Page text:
In the event that the purchaser or public wish the lighting system to match or be reminiscent of previously-installed or other conventional street lights, a conventional-looking lighting fixture may be provided in addition to the preferred LED fixture. Said conventional-looking lighting fixture may extend horizontally or from atop the pole, and may be purely decorative, or may have a minimal or token light-emitting device therein. Such a decorative light fixture may more easily meet with approval from the public and/or may blend in with traditional street lights that remain in an area. By using a combination of the LED fixture and a decorative fixture, the single LED light-producing section may be engineered and installed, while preserving various aesthetic options for the city, county, or neighborhood and/or while allowing the new solar-powered lights to “blend in” with the street lights already in place. Further, the decorative light fixtures may be light-weight and designed to break-away in high winds or storms, thus minimizing the damage to the pole, surrounding property, and/or people.
The preferred LED light fixture comprises arrays of LED's that emit light from at least three and preferably four generally vertical sides of the fixture. The LED light fixture may emit light out in patterns extending 180 degrees-360 degrees around the fixture, for example. The LED fixture comprises heat exchange or other cooling means in order to lower the temperature of the LEDs and the associated equipment.
In another embodiment, an outdoor light pole, having the features described above, is provided on, and hinged to, a portable base. In such an embodiment, the battery system may be located in, and provide additional weight for, the base.
In some embodiments, the solar-powered outdoor lighting system is connected to the utility grid, so that the photovoltaic panel may provide energy to the grid during peak-demand daylight hours, and so that, if needed or desired, low cost night-time electricity may be provided by the grid to the outdoor lighting system. Preferably, even in such embodiments tied to the grid, batteries or other storage devices are provided that may also be charged during the daylight hours, for providing power to the lighting system during the night hours, and/or providing power to the lighting system in the event of a grid failure or natural catastrophe that interrupts grid power supply.
In the preferred embodiments, venting and/or air channels are provided in the pole to allow cooling by natural convection air flow through the pole and the light fixture. Optionally, heating equipment may be provided in one or areas of the pole to protect equipment and/or enhance operation during extreme cold.
In other embodiments, the invention comprises the LED fixture without the street light pole, wherein the fixture may be connected to various other poles or stands, supports, fences and buildings. The LED fixture may be effective and aesthetically pleasing for various patio, driveway, entryway, commercial buildings, and/or other outdoor supports and structures, for efficient and long-lived light production.
In other embodiments, the invention comprises the solar-powered pole only, wherein power supplied by the photovoltaic panel on the pole may be provided to various types of apparatus, including LED lights, incandescent lights, and equipment other than lights.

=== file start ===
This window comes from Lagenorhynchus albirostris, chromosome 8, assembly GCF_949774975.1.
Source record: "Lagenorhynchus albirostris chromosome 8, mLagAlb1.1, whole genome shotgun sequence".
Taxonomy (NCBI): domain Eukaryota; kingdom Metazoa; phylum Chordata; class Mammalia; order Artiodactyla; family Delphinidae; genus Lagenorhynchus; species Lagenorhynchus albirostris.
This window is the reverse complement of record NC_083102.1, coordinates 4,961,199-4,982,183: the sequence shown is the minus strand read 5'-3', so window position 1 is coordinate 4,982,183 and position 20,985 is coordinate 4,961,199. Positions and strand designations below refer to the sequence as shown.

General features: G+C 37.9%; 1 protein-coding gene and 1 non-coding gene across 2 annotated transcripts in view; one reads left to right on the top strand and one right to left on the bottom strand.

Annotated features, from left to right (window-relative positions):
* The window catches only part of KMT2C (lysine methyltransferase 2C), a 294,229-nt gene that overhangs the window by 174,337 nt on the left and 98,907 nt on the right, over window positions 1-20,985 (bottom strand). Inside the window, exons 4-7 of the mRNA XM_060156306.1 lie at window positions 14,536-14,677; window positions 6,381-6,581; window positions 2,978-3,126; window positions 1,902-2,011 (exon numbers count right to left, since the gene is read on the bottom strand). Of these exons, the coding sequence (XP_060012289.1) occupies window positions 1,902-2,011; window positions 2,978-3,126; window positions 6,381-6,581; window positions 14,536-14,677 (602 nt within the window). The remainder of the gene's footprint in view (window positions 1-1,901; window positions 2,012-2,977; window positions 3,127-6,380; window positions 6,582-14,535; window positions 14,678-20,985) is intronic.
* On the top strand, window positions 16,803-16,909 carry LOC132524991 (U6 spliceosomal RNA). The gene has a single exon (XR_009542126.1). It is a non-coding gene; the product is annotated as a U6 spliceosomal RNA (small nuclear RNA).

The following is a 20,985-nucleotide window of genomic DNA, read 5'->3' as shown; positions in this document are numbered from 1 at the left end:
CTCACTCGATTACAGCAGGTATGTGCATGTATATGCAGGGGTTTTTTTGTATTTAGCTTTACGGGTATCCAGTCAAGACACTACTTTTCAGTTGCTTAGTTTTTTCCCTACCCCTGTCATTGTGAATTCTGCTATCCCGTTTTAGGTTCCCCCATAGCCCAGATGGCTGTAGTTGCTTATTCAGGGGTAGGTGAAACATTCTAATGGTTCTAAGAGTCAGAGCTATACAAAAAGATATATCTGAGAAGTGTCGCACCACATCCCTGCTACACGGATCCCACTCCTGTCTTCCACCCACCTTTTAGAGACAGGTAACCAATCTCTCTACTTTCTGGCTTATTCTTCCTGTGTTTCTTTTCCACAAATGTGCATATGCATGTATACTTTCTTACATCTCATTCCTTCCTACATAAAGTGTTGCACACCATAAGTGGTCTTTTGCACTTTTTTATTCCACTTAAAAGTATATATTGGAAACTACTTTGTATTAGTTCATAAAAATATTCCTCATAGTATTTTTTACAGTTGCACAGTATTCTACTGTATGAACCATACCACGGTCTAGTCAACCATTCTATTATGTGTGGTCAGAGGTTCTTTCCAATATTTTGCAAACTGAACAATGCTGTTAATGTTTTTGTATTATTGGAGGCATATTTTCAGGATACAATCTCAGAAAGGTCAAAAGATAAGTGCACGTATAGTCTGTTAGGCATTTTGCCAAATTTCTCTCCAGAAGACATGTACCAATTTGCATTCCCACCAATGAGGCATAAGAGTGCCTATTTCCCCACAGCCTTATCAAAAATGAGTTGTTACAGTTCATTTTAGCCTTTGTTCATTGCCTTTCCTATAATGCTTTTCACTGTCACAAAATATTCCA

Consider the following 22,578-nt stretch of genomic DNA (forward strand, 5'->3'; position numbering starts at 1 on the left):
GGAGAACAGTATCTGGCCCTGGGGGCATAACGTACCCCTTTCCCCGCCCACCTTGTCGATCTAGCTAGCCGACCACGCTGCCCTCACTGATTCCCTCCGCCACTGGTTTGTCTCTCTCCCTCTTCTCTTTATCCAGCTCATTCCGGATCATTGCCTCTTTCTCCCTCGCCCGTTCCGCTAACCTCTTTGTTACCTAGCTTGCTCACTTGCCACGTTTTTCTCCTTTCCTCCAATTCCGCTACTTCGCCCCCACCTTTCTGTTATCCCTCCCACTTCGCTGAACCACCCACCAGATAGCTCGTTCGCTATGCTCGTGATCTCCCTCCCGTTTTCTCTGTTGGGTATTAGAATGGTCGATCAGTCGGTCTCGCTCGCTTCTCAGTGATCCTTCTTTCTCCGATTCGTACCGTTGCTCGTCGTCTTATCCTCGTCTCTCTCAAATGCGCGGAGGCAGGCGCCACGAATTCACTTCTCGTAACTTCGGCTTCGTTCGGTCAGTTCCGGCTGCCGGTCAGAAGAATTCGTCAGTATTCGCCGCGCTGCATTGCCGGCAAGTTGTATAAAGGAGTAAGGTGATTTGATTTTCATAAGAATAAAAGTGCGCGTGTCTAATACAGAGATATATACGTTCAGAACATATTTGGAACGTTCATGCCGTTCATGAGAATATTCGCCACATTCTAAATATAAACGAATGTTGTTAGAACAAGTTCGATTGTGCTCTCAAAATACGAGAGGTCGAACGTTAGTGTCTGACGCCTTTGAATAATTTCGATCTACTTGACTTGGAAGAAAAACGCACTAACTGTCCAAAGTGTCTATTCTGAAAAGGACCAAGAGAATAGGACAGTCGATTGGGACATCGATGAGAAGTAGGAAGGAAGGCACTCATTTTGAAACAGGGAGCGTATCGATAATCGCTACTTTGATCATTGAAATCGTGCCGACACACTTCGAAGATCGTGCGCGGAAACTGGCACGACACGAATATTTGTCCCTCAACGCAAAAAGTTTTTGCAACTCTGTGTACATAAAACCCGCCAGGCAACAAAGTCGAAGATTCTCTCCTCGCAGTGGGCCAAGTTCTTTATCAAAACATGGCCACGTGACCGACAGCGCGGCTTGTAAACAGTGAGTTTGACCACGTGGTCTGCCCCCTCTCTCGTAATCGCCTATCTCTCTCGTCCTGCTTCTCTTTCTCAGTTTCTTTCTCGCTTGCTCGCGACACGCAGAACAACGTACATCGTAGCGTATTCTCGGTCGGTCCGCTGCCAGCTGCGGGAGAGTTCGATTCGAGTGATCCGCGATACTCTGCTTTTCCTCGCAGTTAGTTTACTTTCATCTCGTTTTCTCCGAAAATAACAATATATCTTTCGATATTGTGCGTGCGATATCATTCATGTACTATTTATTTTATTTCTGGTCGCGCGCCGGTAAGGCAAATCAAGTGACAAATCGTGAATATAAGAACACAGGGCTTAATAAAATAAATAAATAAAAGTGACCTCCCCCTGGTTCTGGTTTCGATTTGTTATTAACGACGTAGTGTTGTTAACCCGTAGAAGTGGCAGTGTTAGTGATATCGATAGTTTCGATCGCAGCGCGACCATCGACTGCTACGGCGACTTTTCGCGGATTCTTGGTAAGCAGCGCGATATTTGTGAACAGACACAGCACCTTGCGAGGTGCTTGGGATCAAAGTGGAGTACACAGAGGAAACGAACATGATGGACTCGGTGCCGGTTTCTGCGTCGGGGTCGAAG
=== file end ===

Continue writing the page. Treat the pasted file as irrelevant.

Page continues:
BRIEF DESCRIPTION OF THE DRAWINGS
FIG. 1 is a front perspective view of one embodiment of a light pole system according to the invention, the light pole being anchored to a concrete base.
FIG. 2 is a side view of the embodiment in FIG. 1, with the decorative light fixture removed.
FIG. 3 is top, cross-sectional view of the light pole of FIGS. 1 and 2, viewed along the line 3-3 in FIG. 2, and illustrating to best advantage one embodiment of an adjustable connection between the light pole and the concrete base, and one embodiment of a battery system provided in the lower section of the pole.
FIG. 4 is a top, cross-sectional view of the battery compartment of FIG. 4, shown with pole and sleeve access doors removed for access to the batteries.
FIG. 5 is a top, cross-sectional view of an alternative battery compartment, without a sleeve and with a single access door through a side of the pole.
FIG. 6 is a top, cross-sectional view of a middle section of the pole of Figures land 2, illustrating the preferred flexible amorphous photovoltaic panel applied to the outside of the pole, and a sleeve system for cooling the photovoltaic panel and allowing air flow to continue up to the LED light fixture.
FIG. 7 is a top, cross-sectional view of the LED fixture of the embodiment of FIGS. 1 and 2.
FIG. 8 is a side, perspective view of the LED Fixture of FIGS. 1, 2, and 7.
FIG. 9 is a partial, cross-sectional side view of the bottom section of the light pole containing a cooling sleeve and one or more batteries, illustrating natural air flow up through the sleeve. The rain skirt has been removed from this embodiment.
FIG. 10 is a side perspective view of an alternative embodiment of the invention, which comprises a portable light pole with LED fixture, said light pole being hinged to a portable base and so being pivotal from a generally horizontal position for transport or storage to a vertical position for use.
FIG. 11 is a side, perspective view of another embodiment comprising a decorative light fixture at the top of the pole plus an arm and traffic light extending from the pole.